#EndSARS: Military Phobia Lingers On One Year After Protests

 #EndSARS: Military Phobia Lingers On One Year After Protests

photo credit: Global Citizens

On October 17, 2020, acting director of the Nigerian Army public relations, Sagir Musa, announced a civilian-targeted exercise named Crocodile Smile. The exercise was scheduled to commence from Tuesday, October 20 to Thursday, December 31. The cyber warfare exercise was designed to identify, track and counter negative propaganda on social media.

October 20, 2020, the announced date for the commencement of Operation Crocodile Smile, armed men of the Nigerian Army arrived at the Lekki Tollgate in Lagos, Nigeria and opened fire on peaceful and unarmed #EndSARS protesters, resulting in a disputed number of deaths. 

When questioned, Nigeria’s recently retired Chief of Army Staff (COAS), Lt. Gen. Tukur Buratai, said the Nigerian Army abided by the rules of engagement on the night of the massacre after previously denying the army’s involvement despite multiple eyewitness accounts.

A judiciary panel was set up to investigate the killings, but external manipulation and disagreements between panel members stunted the panel’s progress.

The average Nigerian lives in fear of violent crimes by insurgents, kidnappers, armed robbers, the military and other security agencies in the country.

From reported day to day harassment to unlawful detention, the basic human rights of Nigerians are subject to threat under the barrel of the gun of its security forces.

Despite the promise to protect and defend, each government in Nigeria has allowed the military’s arbitrary and unrecorded killing, bullying of civilians, disregard for the legally mandated rules of engagement and zero tolerance for freedom of speech – a fundamental right as provided in the constitution.

October 16, 2021, 4 days before the first anniversary of the brutal crackdown on Endsars protesters in Lagos, Tunde Aminu* said he witnessed the harassment of a bus driver by some men dressed in the infamous military attire. The bus driver had taken a sharp left turn nearly skidding two soldiers off the road. He was flogged mercilessly by the officers as other passengers, including Tunde, watched on in fear.

Chidi Aloy*, a driver on a Hail Cab App also told TwentyTen that he had been arrested four times by members of the Nigerian police months after the EndSars protests.

According to Section 27 of the Nigerian Police Act, administrative bail is free, but Chidi narrated how police officers demanded N20,000 for the concocted crime of driving an internet fraudster. He was presented with a POS machine to make payment.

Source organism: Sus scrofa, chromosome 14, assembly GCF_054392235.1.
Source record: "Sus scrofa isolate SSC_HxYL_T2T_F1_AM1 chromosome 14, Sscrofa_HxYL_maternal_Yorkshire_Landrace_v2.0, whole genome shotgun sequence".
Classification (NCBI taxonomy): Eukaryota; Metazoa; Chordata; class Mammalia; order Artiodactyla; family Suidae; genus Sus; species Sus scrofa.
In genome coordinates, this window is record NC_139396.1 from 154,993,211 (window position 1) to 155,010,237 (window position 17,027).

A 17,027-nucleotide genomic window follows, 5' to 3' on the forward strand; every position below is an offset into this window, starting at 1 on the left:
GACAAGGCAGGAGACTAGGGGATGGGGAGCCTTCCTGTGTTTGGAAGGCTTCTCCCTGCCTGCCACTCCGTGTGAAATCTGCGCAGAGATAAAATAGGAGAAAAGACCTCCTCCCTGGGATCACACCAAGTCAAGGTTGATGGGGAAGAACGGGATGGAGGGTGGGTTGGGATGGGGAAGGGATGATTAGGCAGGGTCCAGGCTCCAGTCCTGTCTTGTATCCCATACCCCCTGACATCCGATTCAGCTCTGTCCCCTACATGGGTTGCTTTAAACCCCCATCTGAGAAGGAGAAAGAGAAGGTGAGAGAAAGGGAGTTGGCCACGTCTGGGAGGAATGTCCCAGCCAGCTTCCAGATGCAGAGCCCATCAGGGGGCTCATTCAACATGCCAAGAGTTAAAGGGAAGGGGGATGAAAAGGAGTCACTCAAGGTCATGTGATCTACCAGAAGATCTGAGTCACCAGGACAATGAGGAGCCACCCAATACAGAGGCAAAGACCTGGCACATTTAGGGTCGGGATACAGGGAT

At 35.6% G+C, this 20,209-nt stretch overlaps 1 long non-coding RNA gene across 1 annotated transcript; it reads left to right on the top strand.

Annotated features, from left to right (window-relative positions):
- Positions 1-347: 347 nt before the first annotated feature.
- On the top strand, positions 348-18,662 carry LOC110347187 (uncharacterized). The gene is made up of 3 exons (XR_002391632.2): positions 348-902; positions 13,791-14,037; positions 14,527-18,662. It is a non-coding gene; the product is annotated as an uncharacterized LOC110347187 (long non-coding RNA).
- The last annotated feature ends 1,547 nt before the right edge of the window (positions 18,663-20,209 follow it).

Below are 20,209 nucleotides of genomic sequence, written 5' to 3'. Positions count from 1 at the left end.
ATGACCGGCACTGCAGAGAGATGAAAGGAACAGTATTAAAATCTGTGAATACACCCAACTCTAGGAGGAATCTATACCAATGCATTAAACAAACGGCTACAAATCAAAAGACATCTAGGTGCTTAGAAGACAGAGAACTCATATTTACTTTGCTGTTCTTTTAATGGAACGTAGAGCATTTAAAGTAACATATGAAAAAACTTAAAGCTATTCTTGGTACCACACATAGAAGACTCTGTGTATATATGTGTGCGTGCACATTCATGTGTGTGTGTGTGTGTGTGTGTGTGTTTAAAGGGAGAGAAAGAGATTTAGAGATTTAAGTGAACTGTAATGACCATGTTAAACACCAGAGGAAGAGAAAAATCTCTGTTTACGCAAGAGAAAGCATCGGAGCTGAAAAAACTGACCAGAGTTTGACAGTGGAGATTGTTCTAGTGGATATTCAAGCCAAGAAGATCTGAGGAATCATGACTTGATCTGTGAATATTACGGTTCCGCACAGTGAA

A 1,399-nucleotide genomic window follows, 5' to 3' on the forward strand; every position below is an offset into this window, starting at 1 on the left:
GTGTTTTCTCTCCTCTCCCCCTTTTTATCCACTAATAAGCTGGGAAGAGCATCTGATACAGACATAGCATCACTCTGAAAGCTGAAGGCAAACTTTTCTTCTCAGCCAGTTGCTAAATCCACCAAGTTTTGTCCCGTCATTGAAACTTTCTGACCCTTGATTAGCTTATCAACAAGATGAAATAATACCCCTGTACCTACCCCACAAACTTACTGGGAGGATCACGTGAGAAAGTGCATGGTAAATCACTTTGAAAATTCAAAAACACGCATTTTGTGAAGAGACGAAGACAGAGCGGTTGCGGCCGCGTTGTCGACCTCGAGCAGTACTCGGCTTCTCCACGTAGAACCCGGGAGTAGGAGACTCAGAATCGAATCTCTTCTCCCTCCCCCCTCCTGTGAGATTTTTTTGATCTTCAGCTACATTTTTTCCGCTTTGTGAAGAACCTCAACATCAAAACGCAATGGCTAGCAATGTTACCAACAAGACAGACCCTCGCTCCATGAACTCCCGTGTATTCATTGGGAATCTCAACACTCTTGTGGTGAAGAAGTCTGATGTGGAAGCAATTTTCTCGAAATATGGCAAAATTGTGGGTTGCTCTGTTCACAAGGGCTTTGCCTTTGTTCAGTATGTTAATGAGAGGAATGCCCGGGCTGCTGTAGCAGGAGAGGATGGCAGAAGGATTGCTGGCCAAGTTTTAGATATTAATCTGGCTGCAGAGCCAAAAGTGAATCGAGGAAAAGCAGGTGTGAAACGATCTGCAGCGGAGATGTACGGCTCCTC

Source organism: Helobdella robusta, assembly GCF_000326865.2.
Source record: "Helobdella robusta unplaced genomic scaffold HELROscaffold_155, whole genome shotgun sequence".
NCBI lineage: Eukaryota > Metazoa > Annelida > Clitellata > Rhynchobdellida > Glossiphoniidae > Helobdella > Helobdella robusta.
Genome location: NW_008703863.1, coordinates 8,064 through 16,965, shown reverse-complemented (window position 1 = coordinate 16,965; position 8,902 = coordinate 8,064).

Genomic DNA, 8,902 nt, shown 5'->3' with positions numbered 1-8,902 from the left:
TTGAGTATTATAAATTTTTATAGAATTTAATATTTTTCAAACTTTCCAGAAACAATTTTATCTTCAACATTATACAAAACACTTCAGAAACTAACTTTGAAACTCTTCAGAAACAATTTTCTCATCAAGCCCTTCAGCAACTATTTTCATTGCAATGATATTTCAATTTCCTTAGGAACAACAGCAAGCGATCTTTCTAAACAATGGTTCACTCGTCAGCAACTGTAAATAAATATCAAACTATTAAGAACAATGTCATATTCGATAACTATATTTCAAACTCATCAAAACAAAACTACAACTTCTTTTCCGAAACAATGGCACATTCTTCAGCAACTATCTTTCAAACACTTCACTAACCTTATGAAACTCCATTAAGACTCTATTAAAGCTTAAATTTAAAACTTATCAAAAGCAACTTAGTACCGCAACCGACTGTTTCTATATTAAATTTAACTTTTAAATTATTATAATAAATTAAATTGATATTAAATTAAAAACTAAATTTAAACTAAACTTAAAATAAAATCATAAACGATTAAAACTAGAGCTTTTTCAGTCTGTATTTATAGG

“They said they would charge me for aiding and abetting a criminal suspect and I would spend some time in prison if I didn’t pay them,” he said.

According to Amnesty International, almost every person arrested during the Endsars protests described being beaten with the butt of a gun, whips and fists during their arrests. The Committee to Protect Journalists (CPJ) added that at least 12 journalists were attacked during the #EndSARS protests by security forces and unidentified perpetrators.

One year later, no Nigerian security agency or government officeholder has claimed responsibility for the deaths of EndSars protesters on the said night. Worse, the end to police brutality which was the aim of the protest has still not been achieved.

The government may have successfully sold the idea of the disbandment of the SARS unit of the police force, but the scale of abuse by police officers, the military and other security agencies have only gotten worse.

Coping Mechanism and Its Peculiarity To The Nigerian People

Coping mechanism is a term used in psychology to describe the process of adapting to environmental stress that is based on conscious or unconscious choices and that enhances control over behaviour or gives mental comfort.

Today, a good majority of Nigerians have not learnt to fight the status quo, they have instead mastered the mechanism of coping.

An average Nigerian is pumped with the ability to manage hardship. A preferred solution is to never fight for a change but to find ways to survive even as the situation becomes worse. This leaves one to wonder if this coping process could be a facade to hide the fact that many are too afraid to ask for what they deserve or are too weak to speak for those who can try.

A report released by a research think-tank, Africa Polling Institute, on the #EndSARS protests, in 2020 revealed that six in 10 Nigerians (61%) expressed support for the EndSARS protests.

“A total of 1,114 completed interviews were captured in the poll out of 3,771 calls made, representing a response rate of approximately 30 percent. The sample consisted of 51 percent male and 49 percent female respondents, whose ages were 18 years and above,” the report read.

In October 2021, an opinion poll conducted by TwentyTen Daily showed that less than 40% still believed that protests of any kind could affect any real change.

John Adamu* a trader at a popular market in Lagos opined that more protests would only make the military, backed by the government crackdown harder on the people.

“The protests did not help last year. People like us with mouths to feed could not go out for fear of the army. Protesting would only infuriate the government and make things worse for us,” he said.

Adamu’s position may seem docile to the Soro Soke generation, but this position mirrors the opinions of many Nigerians who have mastered coping as opposed to taking a stand. Sad as the reality may seem, this position guarantees survival as proved by the unfortunate events of October 20, 2020.

*Names have been changed to protect contributor’s identity

Patsy Nwogu

A writer focused on data journalism, health and data analytics.

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